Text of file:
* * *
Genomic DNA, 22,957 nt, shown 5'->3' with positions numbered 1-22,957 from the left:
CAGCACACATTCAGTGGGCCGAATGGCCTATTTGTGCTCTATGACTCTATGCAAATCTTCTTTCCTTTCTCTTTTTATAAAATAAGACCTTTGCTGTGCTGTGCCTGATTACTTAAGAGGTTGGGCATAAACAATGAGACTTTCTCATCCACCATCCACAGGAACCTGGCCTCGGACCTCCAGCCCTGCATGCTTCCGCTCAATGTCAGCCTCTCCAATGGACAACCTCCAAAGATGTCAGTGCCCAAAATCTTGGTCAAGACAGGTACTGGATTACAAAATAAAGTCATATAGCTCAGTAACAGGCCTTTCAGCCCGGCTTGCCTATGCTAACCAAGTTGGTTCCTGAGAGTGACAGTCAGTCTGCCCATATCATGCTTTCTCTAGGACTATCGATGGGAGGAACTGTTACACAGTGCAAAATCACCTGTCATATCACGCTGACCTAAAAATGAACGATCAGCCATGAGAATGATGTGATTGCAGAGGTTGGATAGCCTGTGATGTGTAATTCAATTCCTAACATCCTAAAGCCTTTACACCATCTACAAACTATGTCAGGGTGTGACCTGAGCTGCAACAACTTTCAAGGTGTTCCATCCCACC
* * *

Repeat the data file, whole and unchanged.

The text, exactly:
Genomic DNA, 22,957 nt, shown 5'->3' with positions numbered 1-22,957 from the left:
CAGCACACATTCAGTGGGCCGAATGGCCTATTTGTGCTCTATGACTCTATGCAAATCTTCTTTCCTTTCTCTTTTTATAAAATAAGACCTTTGCTGTGCTGTGCCTGATTACTTAAGAGGTTGGGCATAAACAATGAGACTTTCTCATCCACCATCCACAGGAACCTGGCCTCGGACCTCCAGCCCTGCATGCTTCCGCTCAATGTCAGCCTCTCCAATGGACAACCTCCAAAGATGTCAGTGCCCAAAATCTTGGTCAAGACAGGTACTGGATTACAAAATAAAGTCATATAGCTCAGTAACAGGCCTTTCAGCCCGGCTTGCCTATGCTAACCAAGTTGGTTCCTGAGAGTGACAGTCAGTCTGCCCATATCATGCTTTCTCTAGGACTATCGATGGGAGGAACTGTTACACAGTGCAAAATCACCTGTCATATCACGCTGACCTAAAAATGAACGATCAGCCATGAGAATGATGTGATTGCAGAGGTTGGATAGCCTGTGATGTGTAATTCAATTCCTAACATCCTAAAGCCTTTACACCATCTACAAACTATGTCAGGGTGTGACCTGAGCTGCAACAACTTTCAAGGTGTTCCATCCCACC